Some freeware and altgame recommendations

Owen Vince
Nov 14, 2015 · 2 min read
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Since I first began writing seriously about digital art and experimental games, back in 2013, I have strung together — in my mind — those designers and games which I continually refer to in my work. I don’t maintain anything like a hierarchy of them, but the reason I write about these games in the first place is because I feel they are worthy of our attention and that they don’t get the kind of traction, hype, or focus they deserve. For this reason, I’ve wanted — for a little while — to put together a non-exhaustive list of just some of the games I think might be worthy of your time, even if you don’t really play games. Perhaps only one of them actually involves some kind of fighting. All of them reject conventional game tropes and mechanics. All of them are consciously artistic, experimental. They’re short and, with one exception, free.

Below are just ten games that I think sum up something of the strange, beautiful avant-garde games production you’re increasingly seeing online, even at conferences and in museums, like MOMA. All of them except No. 10 (Kentucky Route Zero) are by independent developers (meaning, unfunded — non-commercial labours of practice, toil and imagination).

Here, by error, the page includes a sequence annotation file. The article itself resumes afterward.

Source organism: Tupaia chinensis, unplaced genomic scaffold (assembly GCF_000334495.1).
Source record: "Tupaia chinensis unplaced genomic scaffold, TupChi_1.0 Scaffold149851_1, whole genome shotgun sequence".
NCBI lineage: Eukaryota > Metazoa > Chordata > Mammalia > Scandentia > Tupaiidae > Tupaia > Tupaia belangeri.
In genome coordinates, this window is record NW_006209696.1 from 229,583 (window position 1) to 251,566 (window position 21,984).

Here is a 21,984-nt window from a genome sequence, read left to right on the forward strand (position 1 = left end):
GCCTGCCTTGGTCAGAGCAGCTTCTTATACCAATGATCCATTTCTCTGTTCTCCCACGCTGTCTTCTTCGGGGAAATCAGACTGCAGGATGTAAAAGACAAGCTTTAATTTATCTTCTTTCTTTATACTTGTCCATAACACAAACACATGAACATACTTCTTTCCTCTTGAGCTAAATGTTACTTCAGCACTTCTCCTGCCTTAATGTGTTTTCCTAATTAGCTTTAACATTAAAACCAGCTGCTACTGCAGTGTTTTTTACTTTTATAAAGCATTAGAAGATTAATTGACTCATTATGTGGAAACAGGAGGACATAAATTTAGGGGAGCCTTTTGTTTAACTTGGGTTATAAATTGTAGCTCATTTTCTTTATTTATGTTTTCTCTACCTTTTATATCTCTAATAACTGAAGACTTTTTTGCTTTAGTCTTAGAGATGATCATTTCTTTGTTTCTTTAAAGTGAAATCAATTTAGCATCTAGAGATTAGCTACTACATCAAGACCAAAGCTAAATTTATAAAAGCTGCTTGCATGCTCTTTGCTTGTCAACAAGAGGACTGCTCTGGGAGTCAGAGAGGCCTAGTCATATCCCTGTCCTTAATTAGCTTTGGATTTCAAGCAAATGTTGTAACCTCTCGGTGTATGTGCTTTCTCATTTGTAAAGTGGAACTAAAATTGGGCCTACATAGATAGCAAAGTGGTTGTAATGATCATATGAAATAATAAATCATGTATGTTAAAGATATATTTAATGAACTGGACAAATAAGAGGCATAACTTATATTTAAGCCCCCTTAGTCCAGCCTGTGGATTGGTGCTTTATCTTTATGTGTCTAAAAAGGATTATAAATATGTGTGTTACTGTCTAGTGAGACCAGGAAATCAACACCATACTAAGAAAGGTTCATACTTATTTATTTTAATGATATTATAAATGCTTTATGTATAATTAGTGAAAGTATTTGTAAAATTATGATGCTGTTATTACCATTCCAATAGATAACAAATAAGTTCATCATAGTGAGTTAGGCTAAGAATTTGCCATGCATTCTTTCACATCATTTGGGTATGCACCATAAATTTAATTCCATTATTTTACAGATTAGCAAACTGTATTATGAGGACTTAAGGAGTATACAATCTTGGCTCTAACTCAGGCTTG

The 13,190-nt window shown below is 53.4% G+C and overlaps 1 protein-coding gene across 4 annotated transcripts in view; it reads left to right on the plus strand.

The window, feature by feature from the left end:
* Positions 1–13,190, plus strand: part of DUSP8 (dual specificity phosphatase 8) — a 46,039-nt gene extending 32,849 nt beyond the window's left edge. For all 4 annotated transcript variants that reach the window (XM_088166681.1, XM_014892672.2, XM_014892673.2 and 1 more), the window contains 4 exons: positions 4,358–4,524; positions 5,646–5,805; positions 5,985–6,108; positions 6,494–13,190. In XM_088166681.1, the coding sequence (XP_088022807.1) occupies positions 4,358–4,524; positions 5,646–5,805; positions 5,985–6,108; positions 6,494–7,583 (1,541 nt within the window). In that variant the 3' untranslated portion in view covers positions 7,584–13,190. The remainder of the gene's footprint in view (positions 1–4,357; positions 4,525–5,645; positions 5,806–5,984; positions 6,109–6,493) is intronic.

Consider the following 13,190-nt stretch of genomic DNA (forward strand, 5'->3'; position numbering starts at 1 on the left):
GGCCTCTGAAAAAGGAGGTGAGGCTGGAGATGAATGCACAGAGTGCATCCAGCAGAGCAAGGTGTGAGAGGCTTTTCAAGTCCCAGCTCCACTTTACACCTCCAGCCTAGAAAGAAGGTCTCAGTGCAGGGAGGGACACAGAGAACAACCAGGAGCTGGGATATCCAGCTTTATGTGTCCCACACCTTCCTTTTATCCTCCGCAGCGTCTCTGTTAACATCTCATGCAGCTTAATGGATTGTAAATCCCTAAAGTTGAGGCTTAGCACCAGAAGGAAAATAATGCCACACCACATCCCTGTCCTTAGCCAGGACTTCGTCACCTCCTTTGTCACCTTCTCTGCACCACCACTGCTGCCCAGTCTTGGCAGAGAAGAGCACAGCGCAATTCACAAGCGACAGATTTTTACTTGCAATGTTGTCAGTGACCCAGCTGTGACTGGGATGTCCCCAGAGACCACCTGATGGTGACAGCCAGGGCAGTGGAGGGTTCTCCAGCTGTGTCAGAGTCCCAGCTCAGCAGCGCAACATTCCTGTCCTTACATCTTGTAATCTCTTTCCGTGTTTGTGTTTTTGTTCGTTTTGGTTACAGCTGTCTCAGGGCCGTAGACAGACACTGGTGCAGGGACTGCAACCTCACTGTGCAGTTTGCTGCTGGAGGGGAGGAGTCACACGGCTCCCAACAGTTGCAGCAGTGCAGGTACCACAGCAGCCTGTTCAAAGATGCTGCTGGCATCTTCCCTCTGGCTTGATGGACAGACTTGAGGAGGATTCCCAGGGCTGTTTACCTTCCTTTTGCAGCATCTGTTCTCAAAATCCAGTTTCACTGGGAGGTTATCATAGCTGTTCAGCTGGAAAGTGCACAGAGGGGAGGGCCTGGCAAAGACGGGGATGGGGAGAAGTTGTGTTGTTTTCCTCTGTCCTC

1. Luxury $imulator — by Arrian
  2. Sanctuary — by Connor Sherlock
  3. Middens — by John Clowder
  4. Electric Highways — by Zykov Eddy
  5. Error City Tourist — by Strangethink
  6. CHYRZA— by Kitty Horrorshow
  7. SALT — by Squidly Games
  8. Dream.Sim — by OXAM
  9. Glitchhikers — by ceMelusine and team
  10. Kentucky Route Zero — by Cardboard Computer

This is just a partial snapshot of those games I feel are right now doing something exciting both artistically and formally. What do they look like together? A concern with architectural form, monumental built environments, dreams, Surrealism, and dissonance. A lot of them are first person exploration games where you wander around mysterious, dark, oneiric environments, piecing together what ‘happened’. None of these games, I realise, are necessarily “nice” or easy to play. They are often disquieting, dark, and — as Eve Golden Woods has suggested — offer up a kind of “horror without fear”. Regardless, all of them represent the capacity that games have to drive the very cutting edge of digital art. Games like CHYRZA have stayed with me for weeks after first playing them, while Kentucky Route Zero — perhaps the most self-consciously poetic and intellectual of them — has constantly confounded any attempt to write meaningfully about it. I love that difficulty. It’s also perhaps the most obviously beautiful. All of them are — however — worthy of attention, a little time and consideration.

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